If you take a bunch of superstars and put them in a room where they don't have their assistants and entourage, it's funny to see what happens.— Daryl Hall
The most unpopular Daryl Hall quotes that are life-changing and eye-opening
I returned to upstate NY where I just laid in bed for days with a fever that just wouldn't go away. After more of this, I grew increasingly sure that this was not simply the flu!
Traditionally, duos get accused of lots of things.
Chronic Lyme causes arthritis, heart problems, stroke - even death.
I love antique architecture, so if I have any indulgences, I have owned and renovated and reconstructed a lot of old houses.
I was very inspired by my mother. She was a vocal teacher and sang in a band, and my first memories of her were going out with her on the local circuit.
I grew up in a very racially integrated place called Pottstown.
It was an agricultural / industrial town which has since become a suburb of Philadelphia. I grew up basically in a black neighborhood.
Around 1974, I graduated into the occult, and spent a sold six or seven years immersed in the Kabala and the Chaldean, Celtic, and Druidic traditions I also became fascinated with Aleister Crowley, the nineteenth-century magician who shared these beliefs.
Like all soul singers, I grew up singing in church but sometimes I would leave early and sit in the car listening to gospel band, The Blind Boys of Alabama. Hearing their lead singer Clarence made me connect the idea of church and show business and see how I could make a career singing music that stirred the soul.
I was a pioneer in MTV and I was there from the very beginning.
So I saw how that developed and how loose it was and how much fun it was in its looseness. And I was influenced a lot by that.
I definitely dislike pomposity and artifice.
I hope that I'm not that. Once I write a song, it belongs to the world, and the way people perceive it, it's cool.
You must always be very cautious and be as vigilant as you can.
You work diligently to provide a secure environment,.
I'm in the trenches; I do the best work I can always do. Having said that, the way that what I do converges with the outside world is fascinating to me. Because it ebbs and flows. People's interest and understanding, it changes all the time.
I think Philadelphia has been underrated over the years as a musical region.
I wanted to show the world, and myself too, what I can do.
I came up in the world of Philadelphia soul, but I'm fluent in a lot of languages musically and I like working with different people from different generations.
Yes, I travel in unusual circles. George Osborne and his wife Frances are my cousins.
If Paul McCartney tells me that so-and-so song is his favorite song, what do I care? What do I care what anybody else says?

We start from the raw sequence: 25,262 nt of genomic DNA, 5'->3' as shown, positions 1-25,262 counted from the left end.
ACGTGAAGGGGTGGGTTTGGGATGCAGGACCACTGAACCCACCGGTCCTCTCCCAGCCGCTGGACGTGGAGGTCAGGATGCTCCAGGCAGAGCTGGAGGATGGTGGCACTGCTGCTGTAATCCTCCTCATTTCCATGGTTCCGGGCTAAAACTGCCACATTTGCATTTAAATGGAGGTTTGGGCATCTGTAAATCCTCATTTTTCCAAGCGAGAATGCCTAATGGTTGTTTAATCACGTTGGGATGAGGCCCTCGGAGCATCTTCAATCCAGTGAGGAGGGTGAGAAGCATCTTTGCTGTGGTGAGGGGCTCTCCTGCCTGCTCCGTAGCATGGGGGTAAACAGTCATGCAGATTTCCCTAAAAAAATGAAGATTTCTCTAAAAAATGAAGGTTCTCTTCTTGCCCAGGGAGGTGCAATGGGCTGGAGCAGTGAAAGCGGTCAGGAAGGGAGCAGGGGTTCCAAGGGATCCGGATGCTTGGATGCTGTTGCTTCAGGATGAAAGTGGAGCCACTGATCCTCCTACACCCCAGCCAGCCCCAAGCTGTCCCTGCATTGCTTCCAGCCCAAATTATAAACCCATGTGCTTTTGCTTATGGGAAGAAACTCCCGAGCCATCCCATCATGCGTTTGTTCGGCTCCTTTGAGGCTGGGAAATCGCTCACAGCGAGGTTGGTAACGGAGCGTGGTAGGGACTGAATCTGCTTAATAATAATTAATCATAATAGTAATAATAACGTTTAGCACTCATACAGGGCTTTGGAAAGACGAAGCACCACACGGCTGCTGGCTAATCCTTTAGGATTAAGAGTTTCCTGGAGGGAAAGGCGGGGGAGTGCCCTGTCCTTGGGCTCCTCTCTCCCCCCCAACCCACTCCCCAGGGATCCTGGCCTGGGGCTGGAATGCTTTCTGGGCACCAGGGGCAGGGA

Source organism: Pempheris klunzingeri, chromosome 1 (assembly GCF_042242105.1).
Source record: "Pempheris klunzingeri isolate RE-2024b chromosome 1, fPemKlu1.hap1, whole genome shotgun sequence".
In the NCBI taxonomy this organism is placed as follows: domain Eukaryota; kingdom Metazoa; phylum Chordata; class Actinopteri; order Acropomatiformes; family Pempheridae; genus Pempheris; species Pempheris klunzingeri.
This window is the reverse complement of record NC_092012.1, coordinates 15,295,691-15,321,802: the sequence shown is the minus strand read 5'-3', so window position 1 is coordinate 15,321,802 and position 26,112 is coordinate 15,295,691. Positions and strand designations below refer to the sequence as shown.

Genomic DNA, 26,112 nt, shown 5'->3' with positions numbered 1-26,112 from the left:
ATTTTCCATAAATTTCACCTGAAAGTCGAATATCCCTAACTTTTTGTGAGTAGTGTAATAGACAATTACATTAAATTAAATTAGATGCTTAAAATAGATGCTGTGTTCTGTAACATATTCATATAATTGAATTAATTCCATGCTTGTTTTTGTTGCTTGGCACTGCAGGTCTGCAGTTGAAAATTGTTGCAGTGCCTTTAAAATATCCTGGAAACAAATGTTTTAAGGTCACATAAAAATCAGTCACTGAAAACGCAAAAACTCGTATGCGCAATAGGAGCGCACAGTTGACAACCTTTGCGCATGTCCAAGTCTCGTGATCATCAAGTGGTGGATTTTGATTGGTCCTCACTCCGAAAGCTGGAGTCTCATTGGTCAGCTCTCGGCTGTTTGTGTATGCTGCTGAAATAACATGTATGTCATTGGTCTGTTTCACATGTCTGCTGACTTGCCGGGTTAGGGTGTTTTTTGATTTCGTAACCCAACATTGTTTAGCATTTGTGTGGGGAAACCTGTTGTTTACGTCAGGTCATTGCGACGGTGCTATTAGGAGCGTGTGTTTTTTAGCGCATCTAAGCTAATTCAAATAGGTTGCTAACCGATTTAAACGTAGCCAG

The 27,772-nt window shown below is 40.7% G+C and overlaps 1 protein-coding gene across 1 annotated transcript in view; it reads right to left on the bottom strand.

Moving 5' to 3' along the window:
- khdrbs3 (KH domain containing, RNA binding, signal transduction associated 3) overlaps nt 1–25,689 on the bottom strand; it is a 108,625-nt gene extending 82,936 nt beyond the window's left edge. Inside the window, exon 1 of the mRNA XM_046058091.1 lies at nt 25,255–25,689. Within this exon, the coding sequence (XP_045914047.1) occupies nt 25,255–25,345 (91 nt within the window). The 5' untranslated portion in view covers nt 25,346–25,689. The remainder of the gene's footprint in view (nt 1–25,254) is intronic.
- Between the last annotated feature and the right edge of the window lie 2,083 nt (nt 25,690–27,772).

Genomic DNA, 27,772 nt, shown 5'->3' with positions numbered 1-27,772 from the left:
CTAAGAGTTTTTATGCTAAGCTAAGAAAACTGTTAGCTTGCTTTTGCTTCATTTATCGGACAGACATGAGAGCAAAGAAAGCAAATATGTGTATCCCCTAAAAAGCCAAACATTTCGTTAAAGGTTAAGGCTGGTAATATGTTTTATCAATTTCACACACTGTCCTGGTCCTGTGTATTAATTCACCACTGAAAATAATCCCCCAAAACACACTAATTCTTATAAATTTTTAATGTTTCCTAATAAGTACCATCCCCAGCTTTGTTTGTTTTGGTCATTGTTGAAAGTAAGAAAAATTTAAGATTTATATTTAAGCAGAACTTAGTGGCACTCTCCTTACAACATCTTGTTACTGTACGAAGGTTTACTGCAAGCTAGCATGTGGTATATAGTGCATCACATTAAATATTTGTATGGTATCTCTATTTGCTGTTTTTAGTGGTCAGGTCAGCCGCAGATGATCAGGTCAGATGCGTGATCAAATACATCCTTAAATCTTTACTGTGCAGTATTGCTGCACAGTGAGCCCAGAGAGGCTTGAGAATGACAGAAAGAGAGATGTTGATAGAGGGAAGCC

Everybody who I ever cared about has told me that they like my music: Bob Dylan, Paul McCartney, Al Green, The Spinners, Smokey Robinson. Everybody that matters.
What I do isn't black music, it's just my music.
This illness made it impossible for me to give my best effort to our audience, but now that it's been identified, I'm looking forward to a complete, quick recovery and to get back out there with John as soon as possible.
Every artistic form has its golden age, and unfortunately I think the golden age for whatever I do probably ended about 1990.
Any song I don't feel good about, I shelve. Anything you ever hear me sing, it's because I want to.
I have gone from one relationship to a marriage and stepchildren.
As a singer, I float around. I'm kind of scatty, bouncing around a lot. I try to adapt to what's going on around me in the song and the arrangement.
As I got older, my voice got better.
Nobody's going to sell 10 million records by not working hard.
I have to say I have never been comfortable with somebody else telling me what to do - in any way.
The biggest honor of my career was when I won R&B Artist of the Year back in the 1970s. I look at that as a major honor.
To me, there's two kinds of music these days.
There's ephemeral music, and there's music that has lasting power and depth.
The difference between me and other people in my generation is instead of saying the Internet's killing the record business, I say, 'Who cares about the record business, the Internet is enhancing music.
I was just like a 21st century person waiting to be born, and this is the medium that I thrive in. And I feel stronger now than I did any time since I've been a teenager - I mean, musically, creatively.
I never felt entitled to anything. I'm the hardest worker I know.
When you have that first flash of what you think is going to be a great idea-from the mouth, from the hands-that's an amazing feeling. I don't think anything's quite as good as that.
The Daryls House thing has made me into a live musician even more than I ever was, and even in the way I record.
If you work hard and you're good, you can build something for yourself.
I have an English family and I've lived in England for years.
Success and failure are equally surprising.
Americans think that if you're popular, there must be something wrong with you.
Being at college, I think that's the time when you really start searching for things outside yourself.
Most artists try to avoid cliches, but it's pretty hard to avoid them if you yourself end up being one.
Smokey Robinson is one of my heroes as a singer and songwriter, a major influence on my own music from the very start.